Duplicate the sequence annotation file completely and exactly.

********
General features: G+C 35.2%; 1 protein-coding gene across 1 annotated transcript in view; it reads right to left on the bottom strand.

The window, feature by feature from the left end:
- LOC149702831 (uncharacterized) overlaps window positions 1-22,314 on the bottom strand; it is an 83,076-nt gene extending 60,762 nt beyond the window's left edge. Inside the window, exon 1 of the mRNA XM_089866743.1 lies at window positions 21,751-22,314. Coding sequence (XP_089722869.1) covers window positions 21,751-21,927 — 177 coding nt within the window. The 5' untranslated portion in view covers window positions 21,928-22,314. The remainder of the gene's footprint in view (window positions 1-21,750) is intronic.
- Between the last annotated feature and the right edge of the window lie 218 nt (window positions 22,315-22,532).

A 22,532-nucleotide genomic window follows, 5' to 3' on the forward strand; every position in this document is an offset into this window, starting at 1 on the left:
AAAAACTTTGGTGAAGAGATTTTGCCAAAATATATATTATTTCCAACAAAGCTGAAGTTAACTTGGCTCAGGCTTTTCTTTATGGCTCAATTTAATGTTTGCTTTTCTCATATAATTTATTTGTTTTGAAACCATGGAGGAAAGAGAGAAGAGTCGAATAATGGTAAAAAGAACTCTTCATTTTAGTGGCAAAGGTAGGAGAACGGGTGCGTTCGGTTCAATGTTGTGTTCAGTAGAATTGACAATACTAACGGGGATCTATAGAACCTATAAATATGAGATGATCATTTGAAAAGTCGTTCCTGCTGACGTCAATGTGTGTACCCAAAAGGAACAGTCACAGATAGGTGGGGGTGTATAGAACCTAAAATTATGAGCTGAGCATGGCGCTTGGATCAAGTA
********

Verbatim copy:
General features: G+C 35.2%; 1 protein-coding gene across 1 annotated transcript in view; it reads right to left on the bottom strand.

The window, feature by feature from the left end:
- LOC149702831 (uncharacterized) overlaps window positions 1-22,314 on the bottom strand; it is an 83,076-nt gene extending 60,762 nt beyond the window's left edge. Inside the window, exon 1 of the mRNA XM_089866743.1 lies at window positions 21,751-22,314. Coding sequence (XP_089722869.1) covers window positions 21,751-21,927 — 177 coding nt within the window. The 5' untranslated portion in view covers window positions 21,928-22,314. The remainder of the gene's footprint in view (window positions 1-21,750) is intronic.
- Between the last annotated feature and the right edge of the window lie 218 nt (window positions 22,315-22,532).

A 22,532-nucleotide genomic window follows, 5' to 3' on the forward strand; every position in this document is an offset into this window, starting at 1 on the left:
AAAAACTTTGGTGAAGAGATTTTGCCAAAATATATATTATTTCCAACAAAGCTGAAGTTAACTTGGCTCAGGCTTTTCTTTATGGCTCAATTTAATGTTTGCTTTTCTCATATAATTTATTTGTTTTGAAACCATGGAGGAAAGAGAGAAGAGTCGAATAATGGTAAAAAGAACTCTTCATTTTAGTGGCAAAGGTAGGAGAACGGGTGCGTTCGGTTCAATGTTGTGTTCAGTAGAATTGACAATACTAACGGGGATCTATAGAACCTATAAATATGAGATGATCATTTGAAAAGTCGTTCCTGCTGACGTCAATGTGTGTACCCAAAAGGAACAGTCACAGATAGGTGGGGGTGTATAGAACCTAAAATTATGAGCTGAGCATGGCGCTTGGATCAAGTA